She looked down at Peters. First, she raised her right forearm, and then she slowly elevated the middle finger of her right hand. When she was sure that he had noted the gesture, she dropped it and turned her attention back to the sea.

##

‘Twas the wee hours, and few were awake in the harbour town. Laurence Houston leaned back against the headboard and wrapped his arm protectively around his bride. Her head rested on his chest – a tear rolled down her cheek.

“I still love you, Martha,” he intoned, “my leaving doesn’t mean I don’t love you, but I’m a sailor. I have to do this. When I get back, we’ll be rich, richer than you could ever dream! Hudson will send you money. All of your needs and this house will be well taken care of, until I return.”

##

Martha had been alone for years. She didn’t like it, but such was the lot of a sailor’s wife. She had just dished up a bowl of chowder when the constable tapped on the door.

“Come inside, Mr Peters. I’m just dishing up lunch. You’re welcome to join me.” She turned and headed down the wide hallway back towards the kitchen. Peters tailed along behind her.

She had a bowl of chowder in her hand when he broke the news. It shattered when it hit the ground.

Without a word, Martha ran to the staircase and leapt upwards, heading for the roof. Peters heard the latch turn when she locked the door at the foot of the stairs. He went out to the garden. He knew where she was heading.


This week’s prompts were:

  1. doesn’t mean I don’t love you
  2. c’mon down
  3. shattered when it hit the ground

OLWG · writing

OLWG# 235- Mending Angels

Written for OLWG# 235



Oswald N’Diaye was a dark black man who appeared to be about sixty years old in 1973 when he uprooted himself and moved halfway around the world to come to Putnam County. He was a tall, slender man who was always well dressed, kept his hair clipped short, and his fingernails clean. He moved into a house on Lost Run Close just outside of town to the west. He took the time to print his name on the mailbox, carefully painting it in white enamel, with a watercolour brush. He never made much effort to meet his neighbours or reach out to the townsfolk. He was a private man, just kept his own counsel for the most part. He spoke with an accent,  and nobody could figure out where he was from; no one could pronounce his name either, so most folks never even tried. Through no fault of his own, he became an enigma in Putnam.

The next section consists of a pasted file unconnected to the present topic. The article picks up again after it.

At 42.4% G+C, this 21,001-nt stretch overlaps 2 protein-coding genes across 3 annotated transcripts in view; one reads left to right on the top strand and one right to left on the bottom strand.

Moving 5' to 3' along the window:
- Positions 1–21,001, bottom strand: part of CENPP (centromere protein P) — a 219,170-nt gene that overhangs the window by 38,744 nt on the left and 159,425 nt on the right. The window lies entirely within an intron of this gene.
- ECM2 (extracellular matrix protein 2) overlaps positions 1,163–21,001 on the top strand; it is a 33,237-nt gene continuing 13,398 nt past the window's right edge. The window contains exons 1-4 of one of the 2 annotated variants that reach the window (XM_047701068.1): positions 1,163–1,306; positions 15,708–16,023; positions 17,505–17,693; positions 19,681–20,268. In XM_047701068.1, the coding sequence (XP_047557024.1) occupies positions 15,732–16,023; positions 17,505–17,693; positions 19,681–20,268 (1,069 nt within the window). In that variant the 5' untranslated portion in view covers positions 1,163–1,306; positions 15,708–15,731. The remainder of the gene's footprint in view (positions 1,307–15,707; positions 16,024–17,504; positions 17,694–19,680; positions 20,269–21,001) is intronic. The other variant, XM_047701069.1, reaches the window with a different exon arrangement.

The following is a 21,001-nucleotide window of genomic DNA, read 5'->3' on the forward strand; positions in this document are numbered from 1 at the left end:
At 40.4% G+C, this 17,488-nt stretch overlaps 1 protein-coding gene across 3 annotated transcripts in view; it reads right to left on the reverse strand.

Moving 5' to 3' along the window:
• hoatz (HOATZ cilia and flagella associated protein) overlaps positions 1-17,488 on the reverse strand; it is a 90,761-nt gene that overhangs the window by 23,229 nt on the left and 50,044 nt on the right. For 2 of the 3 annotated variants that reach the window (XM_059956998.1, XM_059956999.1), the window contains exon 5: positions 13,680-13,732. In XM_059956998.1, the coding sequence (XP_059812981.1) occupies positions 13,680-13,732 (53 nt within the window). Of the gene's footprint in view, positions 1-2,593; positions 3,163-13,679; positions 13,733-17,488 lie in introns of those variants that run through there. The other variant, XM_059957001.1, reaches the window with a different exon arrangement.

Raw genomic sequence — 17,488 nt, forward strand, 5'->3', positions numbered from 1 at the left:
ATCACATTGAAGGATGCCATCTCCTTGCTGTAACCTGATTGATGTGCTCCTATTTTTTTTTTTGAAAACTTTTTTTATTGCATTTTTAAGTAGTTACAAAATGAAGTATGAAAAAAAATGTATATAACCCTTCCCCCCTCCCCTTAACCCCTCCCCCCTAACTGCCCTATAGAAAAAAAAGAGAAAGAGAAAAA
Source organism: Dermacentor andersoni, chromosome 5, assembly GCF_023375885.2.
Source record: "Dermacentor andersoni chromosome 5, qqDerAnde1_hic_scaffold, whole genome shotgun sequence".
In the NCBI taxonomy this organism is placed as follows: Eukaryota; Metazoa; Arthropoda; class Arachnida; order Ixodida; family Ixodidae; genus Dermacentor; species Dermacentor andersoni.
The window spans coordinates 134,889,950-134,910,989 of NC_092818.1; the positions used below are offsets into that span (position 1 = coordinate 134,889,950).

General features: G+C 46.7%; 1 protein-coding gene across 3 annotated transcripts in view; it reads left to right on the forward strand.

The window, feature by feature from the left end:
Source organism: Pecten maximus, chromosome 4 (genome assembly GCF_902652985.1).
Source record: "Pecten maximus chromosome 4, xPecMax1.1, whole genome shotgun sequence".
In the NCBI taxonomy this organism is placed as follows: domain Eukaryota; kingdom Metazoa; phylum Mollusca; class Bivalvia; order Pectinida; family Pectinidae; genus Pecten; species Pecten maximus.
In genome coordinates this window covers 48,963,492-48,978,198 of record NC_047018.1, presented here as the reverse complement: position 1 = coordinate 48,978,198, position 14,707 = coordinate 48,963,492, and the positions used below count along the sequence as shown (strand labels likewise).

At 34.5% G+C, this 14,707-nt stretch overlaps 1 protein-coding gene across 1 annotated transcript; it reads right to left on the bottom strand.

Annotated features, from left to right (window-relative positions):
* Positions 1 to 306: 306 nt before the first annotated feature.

Then one day, Chad Sublette’s old yellow dog, named Biscuit, got clipped by a pickup around the corner from Mr N’Diaye’s house, and by chance, he saw it happen. The dog’s back leg was broken.

In the blink of an eye, N’Diaye was out in the street. He scooped up that dog and carried him back to the house, where he laid it on his kitchen table. He pulled a syringe and a mild sedative from the cabinet, and administered it to the dog, his hands working gently. He spent a couple of minutes calming old Biscuit, stroking his head and whispering to him. Then he set and splinted the leg, wrapping it with Ace bandages to hold it in place.

N’Diaye poured himself a glass of brown whisky, and continued to check the dog. As he sipped the liquor, he spotted the tag that Biscuit wore. It was silver, shaped like a bone and had the dog’s name, Biscuit, and the Sublette’s phone number engraved thereon. He wrote the number on the palm of his hand, picked up his glass and shuffled across the kitchen, where the telephone hung on the wall. As he dialled the phone, he untwisted the long tangled cord.

When his call connected, he began his rehearsed speech, “Hello, my name is Oswald N’Daiye. I live on Lost Run, here in Putnam. Do you have a dog named Biscuit?” he listened for a moment before continuing, “Biscuit is here, at my house. He was struck by a car and has broken his leg. I have set the bone and administered a sedative.”

This time he listened longer. Then, “Yes, I think he will be fine once the leg heals. Um-hum. If you can provide me with your address, I will deliver him home, if you like.” He paused again, wrote some more on his hand, “ten minutes,” he said, “maybe fifteen.” he replaced the handset on the phone and returned to the table.

Gently, he lifted the dog. Cradling him in his arms, Oswald muttered almost to himself, “Come on, Biscuit let’s get you home.”


This week’s prompts were:

  1. an African Doctor
  2. scold me
  3. two-pot screamer